We wrapped up our third day of exploring Petra today. 17 hours of pounding in Petra over 3 days takes a toll, but the remarkable splendor of this mystical city is worth every blistered toe and sunburned cheek. Petra is truly phenomenal, a must see for any visitor to Jordan, if only for 1 day.
Another late start today, but we finally check out of the Palace Hotel in Amman around 10am, and by 11:00 we’re on the Desert Highway headed to Wadi Musa, the town next to Petra. Desert Highway is 1 of 3 major highways running north/south through Jordan, the other 2 being the King’s Highway and the lightly used Dead Sea Highway. The Desert Highway is the most direct to Petra, however, and actually a comfortable 2 ½ hour drive along smooth roads. The Jordan desert is dry, expansive, and barren as you’d imagine. Little to see, and few notable landmarks, save for the occasional herd of sheep or goats being led by a Bedouin man.
The plan for these trips always includes getting an early start. And, if an early start is hitting the streets at 11am, then I’ve never failed in my planning. So it is today when, after a restless night for myself (and a sound sleep for the still tired Amanda), we finally manage to get out the door. The Palace Hotel, decent but strictly a budget joint, can at least boast of a favorable location for seeing the sites of Amman on foot. Just like last night, when we happened upon the Roman Theatre only a few blocks away, this morning we find ourselves only a 10 minute walk (according to the receptionist) from the Citadel, an ancient site perched on the highest hill in Amman, Jebel al-Qala’a.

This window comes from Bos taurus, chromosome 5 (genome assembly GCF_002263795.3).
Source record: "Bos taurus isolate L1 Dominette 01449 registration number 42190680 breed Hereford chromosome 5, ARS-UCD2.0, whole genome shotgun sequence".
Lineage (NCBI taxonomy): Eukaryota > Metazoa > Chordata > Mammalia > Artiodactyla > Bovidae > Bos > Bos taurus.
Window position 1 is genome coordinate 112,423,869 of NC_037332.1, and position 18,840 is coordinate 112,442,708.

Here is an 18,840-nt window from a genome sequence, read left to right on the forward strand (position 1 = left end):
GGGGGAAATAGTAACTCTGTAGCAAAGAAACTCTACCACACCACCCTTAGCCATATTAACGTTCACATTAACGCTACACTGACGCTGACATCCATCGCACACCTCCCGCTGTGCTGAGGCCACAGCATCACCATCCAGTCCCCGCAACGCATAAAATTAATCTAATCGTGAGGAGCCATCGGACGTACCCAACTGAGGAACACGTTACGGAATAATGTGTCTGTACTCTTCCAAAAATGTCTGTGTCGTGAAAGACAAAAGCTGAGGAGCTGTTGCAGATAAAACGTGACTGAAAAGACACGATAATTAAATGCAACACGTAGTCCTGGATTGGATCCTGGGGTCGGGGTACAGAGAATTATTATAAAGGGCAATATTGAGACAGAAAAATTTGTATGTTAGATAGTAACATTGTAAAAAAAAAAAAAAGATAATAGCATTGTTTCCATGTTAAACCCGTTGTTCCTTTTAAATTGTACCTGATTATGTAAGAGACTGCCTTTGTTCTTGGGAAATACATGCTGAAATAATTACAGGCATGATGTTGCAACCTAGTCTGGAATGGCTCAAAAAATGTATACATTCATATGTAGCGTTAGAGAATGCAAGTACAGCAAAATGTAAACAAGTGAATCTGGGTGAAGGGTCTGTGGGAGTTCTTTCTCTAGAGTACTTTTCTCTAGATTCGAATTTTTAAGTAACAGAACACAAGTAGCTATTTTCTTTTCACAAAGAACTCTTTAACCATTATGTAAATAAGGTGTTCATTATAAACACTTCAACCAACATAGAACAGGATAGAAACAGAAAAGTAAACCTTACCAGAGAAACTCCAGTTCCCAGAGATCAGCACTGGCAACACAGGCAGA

Amanda arrived from Tokyo yesterday around noon, an hour late and predictably tired and hungry after 3 connections and 15 hours cramped in coach. A cooler day than we expected, we donned our jackets and headed out for a quick walking tour of downtown. Grimy and bleak, the hills that comprise downtown Amman are cramped with grey concrete buildings, many in various states of disrepair. The west side of Amman, with its more modern buildings and cosmopolitan feel, is lauded as the “better” part of town. But today we’re downtown, and one doesn’t have to be in Amman long to realize the people make the city. Friendly and curious, quick to ask where you’re from, and to welcome you to Jordan – you might even be challenged to an arm-wrestling contest (I’m 3-0 so far). “Are you going to Petra?” is a question that finds its way into every conversation, as everyone is clearly proud of Jordan’s greatest treasure.